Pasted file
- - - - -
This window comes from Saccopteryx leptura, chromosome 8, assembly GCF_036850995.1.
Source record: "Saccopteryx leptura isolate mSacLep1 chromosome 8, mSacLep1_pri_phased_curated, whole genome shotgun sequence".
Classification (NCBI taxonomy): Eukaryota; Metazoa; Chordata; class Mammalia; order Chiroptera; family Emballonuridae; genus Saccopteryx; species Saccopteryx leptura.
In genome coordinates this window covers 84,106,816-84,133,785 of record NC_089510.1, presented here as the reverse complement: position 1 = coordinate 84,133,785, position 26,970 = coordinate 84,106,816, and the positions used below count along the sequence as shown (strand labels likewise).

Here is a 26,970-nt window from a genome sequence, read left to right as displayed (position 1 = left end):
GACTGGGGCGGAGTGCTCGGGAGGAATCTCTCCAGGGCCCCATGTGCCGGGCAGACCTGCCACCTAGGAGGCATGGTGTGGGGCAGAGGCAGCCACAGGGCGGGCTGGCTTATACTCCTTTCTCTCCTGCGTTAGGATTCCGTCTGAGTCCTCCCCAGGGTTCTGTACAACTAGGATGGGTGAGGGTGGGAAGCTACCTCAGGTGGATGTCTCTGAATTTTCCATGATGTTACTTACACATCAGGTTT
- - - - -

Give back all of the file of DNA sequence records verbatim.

This window comes from Saccopteryx leptura, chromosome 8, assembly GCF_036850995.1.
Source record: "Saccopteryx leptura isolate mSacLep1 chromosome 8, mSacLep1_pri_phased_curated, whole genome shotgun sequence".
Classification (NCBI taxonomy): Eukaryota; Metazoa; Chordata; class Mammalia; order Chiroptera; family Emballonuridae; genus Saccopteryx; species Saccopteryx leptura.
In genome coordinates this window covers 84,106,816-84,133,785 of record NC_089510.1, presented here as the reverse complement: position 1 = coordinate 84,133,785, position 26,970 = coordinate 84,106,816, and the positions used below count along the sequence as shown (strand labels likewise).

Here is a 26,970-nt window from a genome sequence, read left to right as displayed (position 1 = left end):
GACTGGGGCGGAGTGCTCGGGAGGAATCTCTCCAGGGCCCCATGTGCCGGGCAGACCTGCCACCTAGGAGGCATGGTGTGGGGCAGAGGCAGCCACAGGGCGGGCTGGCTTATACTCCTTTCTCTCCTGCGTTAGGATTCCGTCTGAGTCCTCCCCAGGGTTCTGTACAACTAGGATGGGTGAGGGTGGGAAGCTACCTCAGGTGGATGTCTCTGAATTTTCCATGATGTTACTTACACATCAGGTTT